SARS-CoV-2, the virus that causes Covid-19, has been a major health concern for citizens around the globe. Apprehension about the disease has motivated people in schools, office buildings, and private homes to seek ways to slow the spread of this troublesome disease.
Health experts express concern for the virus’s ability to linger in the air, especially in poorly ventilated indoor spaces. However, air purifiers with HEPA filtration could help improve air quality by capturing any lingering coronavirus that may be floating nearby.
The Centers for Disease Control (CDC) announced in October that it was amending its position on coronavirus transmission methods. In an official statement, the CDC admitted Covid-19 “can be spread by exposure to the virus in small droplets and particles that can linger in the air for minutes to hours.”
The CDC’s previous position had been that Covid-19 was spread by close person-to-person contact via respiratory droplets too large to remain airborne for long periods of time. However, as evidence of airborne transmission continued to mount, the CDC was forced to alter its stance.
Our understanding of exactly how this virus is transmitted from person to person has been evolving with both experience and research. This would explain the CDC’s rapid change in its coronavirus guidelines. As recently as September, the CDC had asserted that inhalation of large respiratory droplets was the main vector for spreading the virus.
SARS-CoV-2 measures approximately 125 nanometers, or .125 microns, in diameter. Many news sources have incorrectly reported that a HEPA filter can only capture particles that measure more than .3 microns. However, a high-quality air purifier with a HEPA filter is actually capable of effectively trapping particles that are much smaller than SARS-CoV-2 (as small as 10 nanometers or .01 microns).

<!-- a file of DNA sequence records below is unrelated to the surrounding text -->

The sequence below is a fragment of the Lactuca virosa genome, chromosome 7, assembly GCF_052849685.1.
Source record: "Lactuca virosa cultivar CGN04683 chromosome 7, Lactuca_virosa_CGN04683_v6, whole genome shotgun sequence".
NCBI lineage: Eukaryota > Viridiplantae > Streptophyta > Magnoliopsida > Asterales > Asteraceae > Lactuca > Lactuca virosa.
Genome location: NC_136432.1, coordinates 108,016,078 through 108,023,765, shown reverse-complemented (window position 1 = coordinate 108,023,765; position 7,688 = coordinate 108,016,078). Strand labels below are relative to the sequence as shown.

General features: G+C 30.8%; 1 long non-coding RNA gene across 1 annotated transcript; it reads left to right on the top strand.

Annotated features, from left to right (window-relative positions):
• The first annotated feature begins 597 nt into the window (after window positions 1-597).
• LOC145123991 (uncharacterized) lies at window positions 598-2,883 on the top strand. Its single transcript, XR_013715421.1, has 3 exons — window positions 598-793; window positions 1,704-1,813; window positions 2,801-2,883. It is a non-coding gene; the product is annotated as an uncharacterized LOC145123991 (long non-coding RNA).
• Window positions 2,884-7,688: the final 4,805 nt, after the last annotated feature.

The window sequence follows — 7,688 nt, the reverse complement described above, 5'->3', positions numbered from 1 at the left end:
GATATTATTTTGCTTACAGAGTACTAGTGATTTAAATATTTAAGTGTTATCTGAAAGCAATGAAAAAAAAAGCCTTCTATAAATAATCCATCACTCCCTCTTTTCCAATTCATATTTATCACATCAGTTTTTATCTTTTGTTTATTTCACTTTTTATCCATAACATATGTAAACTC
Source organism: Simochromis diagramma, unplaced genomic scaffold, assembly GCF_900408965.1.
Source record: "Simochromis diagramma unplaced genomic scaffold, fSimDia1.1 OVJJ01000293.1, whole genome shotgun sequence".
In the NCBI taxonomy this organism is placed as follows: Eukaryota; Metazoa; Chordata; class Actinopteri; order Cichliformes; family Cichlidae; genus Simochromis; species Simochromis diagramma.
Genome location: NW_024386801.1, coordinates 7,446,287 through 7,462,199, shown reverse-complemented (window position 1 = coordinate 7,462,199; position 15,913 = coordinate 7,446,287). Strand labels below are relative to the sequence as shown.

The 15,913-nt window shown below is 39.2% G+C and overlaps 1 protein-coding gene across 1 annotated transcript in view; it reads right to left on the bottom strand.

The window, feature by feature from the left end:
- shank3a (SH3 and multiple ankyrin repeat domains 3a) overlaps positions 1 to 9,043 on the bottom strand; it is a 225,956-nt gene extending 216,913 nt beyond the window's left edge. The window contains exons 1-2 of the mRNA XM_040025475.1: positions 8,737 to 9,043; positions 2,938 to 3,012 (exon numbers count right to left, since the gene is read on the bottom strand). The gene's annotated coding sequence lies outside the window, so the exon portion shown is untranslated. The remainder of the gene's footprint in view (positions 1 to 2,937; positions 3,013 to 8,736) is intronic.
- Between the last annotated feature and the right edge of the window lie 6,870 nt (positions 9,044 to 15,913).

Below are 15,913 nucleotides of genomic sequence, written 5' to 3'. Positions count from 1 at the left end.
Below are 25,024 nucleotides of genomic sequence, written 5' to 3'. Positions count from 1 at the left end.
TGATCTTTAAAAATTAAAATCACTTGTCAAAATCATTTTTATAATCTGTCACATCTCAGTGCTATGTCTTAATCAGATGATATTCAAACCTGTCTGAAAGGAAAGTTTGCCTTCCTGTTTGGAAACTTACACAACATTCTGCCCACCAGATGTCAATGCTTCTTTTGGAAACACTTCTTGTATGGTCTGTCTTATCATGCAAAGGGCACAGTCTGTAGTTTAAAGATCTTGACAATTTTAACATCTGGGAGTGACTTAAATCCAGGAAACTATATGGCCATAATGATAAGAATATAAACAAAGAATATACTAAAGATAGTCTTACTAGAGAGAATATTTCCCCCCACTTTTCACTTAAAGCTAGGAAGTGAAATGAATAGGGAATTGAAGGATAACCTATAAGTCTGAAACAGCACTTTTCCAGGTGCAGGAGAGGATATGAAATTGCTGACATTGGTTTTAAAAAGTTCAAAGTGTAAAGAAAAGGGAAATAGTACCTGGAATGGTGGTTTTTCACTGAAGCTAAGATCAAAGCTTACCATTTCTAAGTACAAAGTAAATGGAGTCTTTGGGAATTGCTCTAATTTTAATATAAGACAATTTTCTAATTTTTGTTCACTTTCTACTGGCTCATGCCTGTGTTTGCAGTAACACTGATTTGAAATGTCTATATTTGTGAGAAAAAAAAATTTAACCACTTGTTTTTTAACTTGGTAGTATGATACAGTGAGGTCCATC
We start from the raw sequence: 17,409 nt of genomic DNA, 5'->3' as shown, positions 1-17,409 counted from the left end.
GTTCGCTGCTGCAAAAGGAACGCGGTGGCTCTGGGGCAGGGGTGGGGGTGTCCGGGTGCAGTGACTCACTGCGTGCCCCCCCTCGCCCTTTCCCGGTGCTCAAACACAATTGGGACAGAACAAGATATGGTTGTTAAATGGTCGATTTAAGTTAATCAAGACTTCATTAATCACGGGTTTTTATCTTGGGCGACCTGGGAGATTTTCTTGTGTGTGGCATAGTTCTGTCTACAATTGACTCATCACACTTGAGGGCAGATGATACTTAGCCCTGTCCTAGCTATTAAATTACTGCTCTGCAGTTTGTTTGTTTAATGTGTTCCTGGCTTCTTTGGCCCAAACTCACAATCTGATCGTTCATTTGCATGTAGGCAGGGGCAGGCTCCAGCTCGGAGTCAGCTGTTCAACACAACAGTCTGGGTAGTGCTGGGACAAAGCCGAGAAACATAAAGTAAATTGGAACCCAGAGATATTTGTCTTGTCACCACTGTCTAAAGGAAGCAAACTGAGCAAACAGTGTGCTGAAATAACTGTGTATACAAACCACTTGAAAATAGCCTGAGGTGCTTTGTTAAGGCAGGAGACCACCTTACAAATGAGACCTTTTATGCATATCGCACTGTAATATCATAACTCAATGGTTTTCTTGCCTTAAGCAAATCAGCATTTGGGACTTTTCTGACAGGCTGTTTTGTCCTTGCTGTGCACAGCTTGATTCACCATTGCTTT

With this filtration strength, a HEPA purifier is perfectly capable of trapping tiny viruses, as well as the aerosolized saliva and mucus that often transport them. Even the CDC has acknowledged the role a quality air purifier could play in indoor air quality during the pandemic. According to CDC guidelines, “when used properly, air purifiers can help reduce airborne contaminants, including viruses, in a home or confined space.”
The current CDC guidelines for health care professionals specify that the air from hospital rooms occupied by Covid-19 patients “should be exhausted directly to the outside or be filtered through a high-efficiency particulate air (HEPA) filter directly before recirculation.” These guidelines also advise that portable air purifiers with HEPA filtration should be used when permanent air handling systems are impractical or unavailable.
Considering hospitals and other medical facilities have used HEPA filtration since the 1940s, these guidelines make perfect sense. As the reported cases of Covid-19 continue to climb, many school systems and businesses are turning to portable air purifiers to enhance the effectiveness of HVAC units and natural ventilation in slowing the spread of this often dangerous disease. In fact, New York City Public Schools (NYCPS), the largest school system in the United States, recently purchased 30,000 air purification units to help keep their students and teachers safe.
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